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TY - JOUR

T1 - Climate change exacerbates interspecific interactions in sympatric coastal fishes

AU - Milazzo, Marco

AU - Mirto, Simone

AU - Gristina, Michele

AU - Domenici, Paolo

PY - 2013

Y1 - 2013

N2 - 1. Biological responses to warming are presently based on the assumption that species will remain within their bioclimatic envelope as environmental conditions change. As a result, changes in the relative abundance of several marine species have been documented over the last decades. This suggests that warming may drive novel interspecific interactions to occur (i.e. invasive vs. native species) or may intensify the strength of pre-existing ones (i.e. warm vs. cold adapted). For mobile species, habitat relocation is a viable solution to track tolerable conditions and reduce competitive costs, resulting in ‘winner’ species dominating the best quality habitat at the expense of ‘loser’ species. 2. Here, we focus on the importance of warming in exacerbating interspecific interactions between two sympatric fishes. We assessed the relocation response of the cool-water fish Coris julis (a potential ‘loser’ species in warming scenarios) at increasing relative dominance of the warm-water fish Thalassoma pavo (a ‘winner’ species). These wrasses are widespread in the Mediterranean nearshore waters. C. julis tolerates cooler waters and is found throughout the basin. T. pavo is common along southern coasts, although the species range is expanding northwards as the Mediterranean warms. 3. We surveyed habitat patterns along a thermo-latitudinal gradient in the Western Mediterranean Sea and manipulated seawater temperature under two scenarios (present day vs. projected) in outdoor arenas. Our results show that the cool-water species relocates to a less preferred seagrass habitat and undergoes lower behavioural performance in warmer environments, provided the relative dominance of its warm-water antagonist is high. 4. The results suggest that expected warming will act synergistically with increased relative dominance of a warm-water species to cause a cool-water fish to relocate in a less-preferred habitat within the same thermal environment. 5. Our study highlights the complexity of climate change effects and has broad implications for predictive models of responses to warming. To achieve more accurate predictions, further consideration is needed of the pervasive importance of species interactions. We believe these fundamental issues to be addressed to understand the biotic consequences of climate change.

AB - 1. Biological responses to warming are presently based on the assumption that species will remain within their bioclimatic envelope as environmental conditions change. As a result, changes in the relative abundance of several marine species have been documented over the last decades. This suggests that warming may drive novel interspecific interactions to occur (i.e. invasive vs. native species) or may intensify the strength of pre-existing ones (i.e. warm vs. cold adapted). For mobile species, habitat relocation is a viable solution to track tolerable conditions and reduce competitive costs, resulting in ‘winner’ species dominating the best quality habitat at the expense of ‘loser’ species. 2. Here, we focus on the importance of warming in exacerbating interspecific interactions between two sympatric fishes. We assessed the relocation response of the cool-water fish Coris julis (a potential ‘loser’ species in warming scenarios) at increasing relative dominance of the warm-water fish Thalassoma pavo (a ‘winner’ species). These wrasses are widespread in the Mediterranean nearshore waters. C. julis tolerates cooler waters and is found throughout the basin. T. pavo is common along southern coasts, although the species range is expanding northwards as the Mediterranean warms. 3. We surveyed habitat patterns along a thermo-latitudinal gradient in the Western Mediterranean Sea and manipulated seawater temperature under two scenarios (present day vs. projected) in outdoor arenas. Our results show that the cool-water species relocates to a less preferred seagrass habitat and undergoes lower behavioural performance in warmer environments, provided the relative dominance of its warm-water antagonist is high. 4. The results suggest that expected warming will act synergistically with increased relative dominance of a warm-water species to cause a cool-water fish to relocate in a less-preferred habitat within the same thermal environment. 5. Our study highlights the complexity of climate change effects and has broad implications for predictive models of responses to warming. To achieve more accurate predictions, further consideration is needed of the pervasive importance of species interactions. We believe these fundamental issues to be addressed to understand the biotic consequences of climate change.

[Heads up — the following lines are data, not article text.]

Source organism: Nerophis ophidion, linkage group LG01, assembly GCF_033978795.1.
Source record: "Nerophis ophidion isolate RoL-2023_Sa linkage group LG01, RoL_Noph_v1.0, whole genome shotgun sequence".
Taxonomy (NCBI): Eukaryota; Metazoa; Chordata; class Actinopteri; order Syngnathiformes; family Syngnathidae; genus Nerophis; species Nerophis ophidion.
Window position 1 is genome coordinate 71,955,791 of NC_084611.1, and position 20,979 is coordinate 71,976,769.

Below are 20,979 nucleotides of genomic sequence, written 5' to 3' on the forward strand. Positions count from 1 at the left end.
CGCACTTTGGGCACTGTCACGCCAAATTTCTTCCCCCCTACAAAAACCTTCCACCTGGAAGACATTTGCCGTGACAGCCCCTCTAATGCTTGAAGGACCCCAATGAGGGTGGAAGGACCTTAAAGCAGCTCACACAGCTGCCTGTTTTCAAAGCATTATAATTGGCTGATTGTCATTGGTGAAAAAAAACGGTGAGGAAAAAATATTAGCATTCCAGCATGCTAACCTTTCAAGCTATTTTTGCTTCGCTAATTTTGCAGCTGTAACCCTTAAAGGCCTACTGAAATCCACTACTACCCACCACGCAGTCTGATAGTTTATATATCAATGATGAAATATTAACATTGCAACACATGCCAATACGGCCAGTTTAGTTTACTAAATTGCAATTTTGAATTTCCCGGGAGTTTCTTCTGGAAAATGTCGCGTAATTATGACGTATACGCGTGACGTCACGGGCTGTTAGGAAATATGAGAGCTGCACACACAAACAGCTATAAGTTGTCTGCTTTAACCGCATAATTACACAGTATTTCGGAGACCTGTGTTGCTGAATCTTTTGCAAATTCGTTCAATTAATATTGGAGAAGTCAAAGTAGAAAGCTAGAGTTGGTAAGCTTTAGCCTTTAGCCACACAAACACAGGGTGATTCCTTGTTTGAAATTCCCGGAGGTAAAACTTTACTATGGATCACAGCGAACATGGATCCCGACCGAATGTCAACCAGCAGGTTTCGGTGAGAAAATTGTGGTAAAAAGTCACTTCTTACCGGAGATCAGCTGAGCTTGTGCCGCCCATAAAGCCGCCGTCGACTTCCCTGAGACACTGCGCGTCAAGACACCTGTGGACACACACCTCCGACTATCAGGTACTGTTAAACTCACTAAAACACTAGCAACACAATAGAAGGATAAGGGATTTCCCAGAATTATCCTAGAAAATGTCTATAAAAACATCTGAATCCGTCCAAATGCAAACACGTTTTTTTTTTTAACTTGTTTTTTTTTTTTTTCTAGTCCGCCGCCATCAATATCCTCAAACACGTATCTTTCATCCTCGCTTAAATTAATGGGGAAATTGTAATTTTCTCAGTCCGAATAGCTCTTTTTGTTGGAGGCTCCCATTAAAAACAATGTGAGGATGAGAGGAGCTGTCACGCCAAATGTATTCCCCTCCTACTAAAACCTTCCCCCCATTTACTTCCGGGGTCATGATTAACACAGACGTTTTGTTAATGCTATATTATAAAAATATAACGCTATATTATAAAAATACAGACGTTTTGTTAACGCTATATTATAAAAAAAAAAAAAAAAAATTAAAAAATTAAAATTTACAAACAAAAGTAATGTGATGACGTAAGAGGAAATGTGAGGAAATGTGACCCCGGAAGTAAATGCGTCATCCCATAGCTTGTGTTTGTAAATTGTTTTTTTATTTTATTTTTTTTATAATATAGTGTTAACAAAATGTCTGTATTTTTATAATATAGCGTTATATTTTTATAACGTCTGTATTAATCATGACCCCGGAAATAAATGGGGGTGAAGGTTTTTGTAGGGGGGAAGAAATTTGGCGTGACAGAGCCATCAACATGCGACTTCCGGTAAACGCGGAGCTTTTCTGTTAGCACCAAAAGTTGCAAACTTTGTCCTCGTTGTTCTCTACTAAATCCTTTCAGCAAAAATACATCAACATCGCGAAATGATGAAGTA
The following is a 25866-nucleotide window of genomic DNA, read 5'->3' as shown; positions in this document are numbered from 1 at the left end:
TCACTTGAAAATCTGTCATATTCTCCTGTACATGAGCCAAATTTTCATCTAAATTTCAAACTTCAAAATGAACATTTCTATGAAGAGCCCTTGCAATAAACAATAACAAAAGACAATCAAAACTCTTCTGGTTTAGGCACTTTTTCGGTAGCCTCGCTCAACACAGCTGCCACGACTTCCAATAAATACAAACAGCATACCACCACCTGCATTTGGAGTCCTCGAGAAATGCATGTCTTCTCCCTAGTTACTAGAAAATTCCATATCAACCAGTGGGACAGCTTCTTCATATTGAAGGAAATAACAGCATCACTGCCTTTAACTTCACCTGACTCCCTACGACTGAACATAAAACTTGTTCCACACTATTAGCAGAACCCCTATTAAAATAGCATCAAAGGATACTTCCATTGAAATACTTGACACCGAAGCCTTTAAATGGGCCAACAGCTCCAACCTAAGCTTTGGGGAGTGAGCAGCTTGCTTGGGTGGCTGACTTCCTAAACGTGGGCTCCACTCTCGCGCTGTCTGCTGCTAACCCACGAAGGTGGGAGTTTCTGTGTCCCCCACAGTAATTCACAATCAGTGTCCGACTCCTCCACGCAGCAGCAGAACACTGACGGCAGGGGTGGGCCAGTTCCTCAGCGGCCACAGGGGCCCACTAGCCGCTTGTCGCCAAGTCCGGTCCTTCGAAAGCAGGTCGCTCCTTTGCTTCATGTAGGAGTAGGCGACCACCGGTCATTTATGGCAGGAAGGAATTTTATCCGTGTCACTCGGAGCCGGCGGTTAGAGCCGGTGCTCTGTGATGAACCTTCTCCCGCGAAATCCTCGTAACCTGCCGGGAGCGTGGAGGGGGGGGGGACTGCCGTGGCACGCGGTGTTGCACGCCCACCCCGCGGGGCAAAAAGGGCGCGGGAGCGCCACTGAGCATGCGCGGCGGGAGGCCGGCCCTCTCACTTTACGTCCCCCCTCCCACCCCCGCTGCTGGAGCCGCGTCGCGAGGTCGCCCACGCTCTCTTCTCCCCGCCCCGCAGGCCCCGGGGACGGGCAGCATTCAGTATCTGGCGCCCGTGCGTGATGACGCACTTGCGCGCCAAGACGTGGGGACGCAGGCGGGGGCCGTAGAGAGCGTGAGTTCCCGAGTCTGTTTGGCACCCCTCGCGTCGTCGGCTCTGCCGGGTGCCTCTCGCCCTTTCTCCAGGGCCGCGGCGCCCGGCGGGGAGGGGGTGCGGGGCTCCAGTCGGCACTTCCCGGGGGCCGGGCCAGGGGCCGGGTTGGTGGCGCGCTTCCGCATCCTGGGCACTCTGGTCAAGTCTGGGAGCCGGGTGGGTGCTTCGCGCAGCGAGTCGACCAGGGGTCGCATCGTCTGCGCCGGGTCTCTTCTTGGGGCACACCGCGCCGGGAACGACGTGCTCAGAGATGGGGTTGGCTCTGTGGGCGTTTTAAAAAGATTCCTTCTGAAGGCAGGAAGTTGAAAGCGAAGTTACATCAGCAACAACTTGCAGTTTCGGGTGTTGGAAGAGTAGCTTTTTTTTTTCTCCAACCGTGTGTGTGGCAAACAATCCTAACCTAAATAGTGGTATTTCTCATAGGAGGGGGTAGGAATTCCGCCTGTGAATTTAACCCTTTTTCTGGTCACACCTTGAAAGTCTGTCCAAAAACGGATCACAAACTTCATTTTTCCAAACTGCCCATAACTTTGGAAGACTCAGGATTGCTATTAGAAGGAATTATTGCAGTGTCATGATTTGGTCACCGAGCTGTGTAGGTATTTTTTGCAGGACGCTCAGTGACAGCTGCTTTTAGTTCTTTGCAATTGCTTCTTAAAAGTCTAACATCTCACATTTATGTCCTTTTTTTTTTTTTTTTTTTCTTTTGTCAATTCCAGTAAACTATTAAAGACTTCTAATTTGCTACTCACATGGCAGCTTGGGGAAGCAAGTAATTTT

KW - behaviour, cold-adapted, competition, labrids, Mediterranean Sea, relocation, global warming

UR - http://hdl.handle.net/10447/83071

M3 - Article

VL - 82

SP - 468

EP - 477

JO - Journal of Animal Ecology

JF - Journal of Animal Ecology

SN - 0021-8790

ER -